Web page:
Ammon Bundy Posts Bond, Released From Jail After Friday Night Arrest

Far-right provocateur Ammon Bundy has been released from Gem County Jail after posting a $10,000 bond. Bundy was arrested Friday night at his son’s football fundraising banquet at Emmett High School in Idaho on an outstanding warrant for contempt of court charges related to his legal fight with St. Luke’s Health System. 

He posted bond early Sunday at 1:30 a.m., a Gem County Sheriff’s Office sergeant confirmed to the Idaho Statesman. St. Luke’s lawyer, Erik Stidham, also confirmed that Bundy bonded out early Sunday to The Daily Beast. Bundy himself did not respond when contacted by the Statesman, but on Twitter on Sunday night, he posted his own confirmation of his release. “I made it home on a $10,000 bond,” he said. “Thanks for all the prayers. I wonder if they will ever leave my family alone? This could happen to you…” 

Accompanying the post was a video explaining how he “stood up and took a stand” and is “buried in legal work,” after claiming his associate’s grandson was kidnapped by the hospital last year. In reality, 10-month-old “Baby Cyrus” was taken into protective custody after officials determined he was malnourished and underweight. An arrest warrant was issued for Bundy in April after he failed to show up to court for nearly a year over the civil suit filed by St. Luke’s Health System for defamation and harassment.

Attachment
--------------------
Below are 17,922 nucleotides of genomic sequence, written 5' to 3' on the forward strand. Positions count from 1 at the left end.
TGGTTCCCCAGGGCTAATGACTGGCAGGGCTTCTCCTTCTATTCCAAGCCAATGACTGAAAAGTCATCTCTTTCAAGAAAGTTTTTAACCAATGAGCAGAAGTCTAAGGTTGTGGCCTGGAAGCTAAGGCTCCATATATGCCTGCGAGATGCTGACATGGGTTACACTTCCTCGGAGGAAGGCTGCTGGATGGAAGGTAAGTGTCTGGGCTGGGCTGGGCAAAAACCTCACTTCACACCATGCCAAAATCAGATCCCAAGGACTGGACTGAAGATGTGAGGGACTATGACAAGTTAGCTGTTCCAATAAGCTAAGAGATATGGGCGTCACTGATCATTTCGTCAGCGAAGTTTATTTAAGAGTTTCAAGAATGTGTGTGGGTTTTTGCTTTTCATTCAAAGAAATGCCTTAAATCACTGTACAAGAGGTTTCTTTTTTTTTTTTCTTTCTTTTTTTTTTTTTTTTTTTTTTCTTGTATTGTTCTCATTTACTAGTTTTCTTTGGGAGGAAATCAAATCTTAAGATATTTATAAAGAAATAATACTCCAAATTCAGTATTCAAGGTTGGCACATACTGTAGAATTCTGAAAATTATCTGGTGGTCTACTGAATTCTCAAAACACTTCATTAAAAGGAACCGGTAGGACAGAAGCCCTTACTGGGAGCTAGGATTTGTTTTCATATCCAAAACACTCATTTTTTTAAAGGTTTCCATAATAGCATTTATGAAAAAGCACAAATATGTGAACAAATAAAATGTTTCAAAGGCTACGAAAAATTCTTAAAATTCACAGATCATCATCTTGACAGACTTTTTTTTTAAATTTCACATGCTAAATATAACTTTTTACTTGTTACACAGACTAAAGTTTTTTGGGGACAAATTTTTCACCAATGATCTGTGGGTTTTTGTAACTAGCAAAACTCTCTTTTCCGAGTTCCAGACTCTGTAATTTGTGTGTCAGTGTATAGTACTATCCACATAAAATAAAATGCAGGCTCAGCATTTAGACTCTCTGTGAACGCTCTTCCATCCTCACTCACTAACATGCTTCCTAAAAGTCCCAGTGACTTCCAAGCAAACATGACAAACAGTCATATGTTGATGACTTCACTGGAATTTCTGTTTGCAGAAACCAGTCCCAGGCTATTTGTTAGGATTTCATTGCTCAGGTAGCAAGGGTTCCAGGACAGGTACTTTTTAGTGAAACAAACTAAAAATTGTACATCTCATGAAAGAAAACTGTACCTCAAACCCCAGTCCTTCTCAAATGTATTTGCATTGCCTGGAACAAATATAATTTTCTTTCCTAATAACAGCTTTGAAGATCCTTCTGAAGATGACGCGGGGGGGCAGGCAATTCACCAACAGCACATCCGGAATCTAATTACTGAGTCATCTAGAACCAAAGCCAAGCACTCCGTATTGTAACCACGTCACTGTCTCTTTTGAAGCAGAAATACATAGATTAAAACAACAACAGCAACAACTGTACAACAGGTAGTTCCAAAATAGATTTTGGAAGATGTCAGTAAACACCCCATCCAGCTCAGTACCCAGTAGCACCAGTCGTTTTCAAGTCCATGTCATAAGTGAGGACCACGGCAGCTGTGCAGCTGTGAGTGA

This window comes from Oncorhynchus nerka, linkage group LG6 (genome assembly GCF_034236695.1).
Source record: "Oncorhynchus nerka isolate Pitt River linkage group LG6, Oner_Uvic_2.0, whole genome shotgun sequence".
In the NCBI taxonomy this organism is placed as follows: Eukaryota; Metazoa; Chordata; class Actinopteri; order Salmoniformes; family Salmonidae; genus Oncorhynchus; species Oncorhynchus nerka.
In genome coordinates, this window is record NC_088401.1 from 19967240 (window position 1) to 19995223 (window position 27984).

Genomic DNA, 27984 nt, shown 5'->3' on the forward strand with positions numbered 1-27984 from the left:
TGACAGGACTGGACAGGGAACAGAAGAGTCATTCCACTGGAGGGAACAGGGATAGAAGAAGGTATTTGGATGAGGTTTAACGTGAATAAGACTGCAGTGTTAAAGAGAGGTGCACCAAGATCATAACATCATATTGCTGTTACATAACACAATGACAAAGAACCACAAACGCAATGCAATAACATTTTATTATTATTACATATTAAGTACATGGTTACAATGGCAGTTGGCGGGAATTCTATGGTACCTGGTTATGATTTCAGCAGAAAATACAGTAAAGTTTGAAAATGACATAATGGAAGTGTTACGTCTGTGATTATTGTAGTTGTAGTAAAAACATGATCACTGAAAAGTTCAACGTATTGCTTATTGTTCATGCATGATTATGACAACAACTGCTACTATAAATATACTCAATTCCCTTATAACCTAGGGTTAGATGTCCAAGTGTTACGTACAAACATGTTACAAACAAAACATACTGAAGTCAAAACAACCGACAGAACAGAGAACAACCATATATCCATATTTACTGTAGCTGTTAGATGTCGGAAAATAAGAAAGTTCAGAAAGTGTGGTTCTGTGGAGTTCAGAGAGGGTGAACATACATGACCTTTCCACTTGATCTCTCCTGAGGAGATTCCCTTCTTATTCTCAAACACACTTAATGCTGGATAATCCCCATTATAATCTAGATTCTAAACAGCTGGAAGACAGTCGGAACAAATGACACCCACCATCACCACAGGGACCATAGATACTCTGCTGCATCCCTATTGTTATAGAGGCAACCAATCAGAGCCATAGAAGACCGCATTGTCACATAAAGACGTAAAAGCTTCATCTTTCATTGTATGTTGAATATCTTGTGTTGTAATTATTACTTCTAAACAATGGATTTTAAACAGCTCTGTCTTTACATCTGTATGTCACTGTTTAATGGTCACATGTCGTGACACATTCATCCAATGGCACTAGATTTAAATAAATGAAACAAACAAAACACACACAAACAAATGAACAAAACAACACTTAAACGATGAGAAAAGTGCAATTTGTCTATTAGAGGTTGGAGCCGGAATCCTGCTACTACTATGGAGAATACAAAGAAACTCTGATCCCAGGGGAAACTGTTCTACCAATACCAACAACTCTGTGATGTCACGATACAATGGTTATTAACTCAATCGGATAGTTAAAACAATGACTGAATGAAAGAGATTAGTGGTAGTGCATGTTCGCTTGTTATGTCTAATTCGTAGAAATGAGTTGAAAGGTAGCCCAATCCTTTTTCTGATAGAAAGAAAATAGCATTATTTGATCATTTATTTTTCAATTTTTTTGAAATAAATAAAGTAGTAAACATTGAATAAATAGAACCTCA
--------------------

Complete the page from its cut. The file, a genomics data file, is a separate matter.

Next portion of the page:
After Bundy was arrested Friday night:

Bundy’s “People’s Rights Network” of anti-government activists immediately snapped into action and urged people to call the Gem County Sheriff’s Department to demand his release. 

One leader in the network posted a video of himself calling the sheriff’s office: ”Let him out  now,” Garth Gaylord said into a phone. “The wrath of God is upon the people if we let you do this. You better stop, or the people are coming after you.” 

On Saturday night, Gaylord and others went to harass Gem County Sheriff Donnie Wunder at his home, according to the Institute for Research and Education on Human Rights executive director Devin Burghart, who has been tracking the case and Bundy’s People’s Rights Network closely. 


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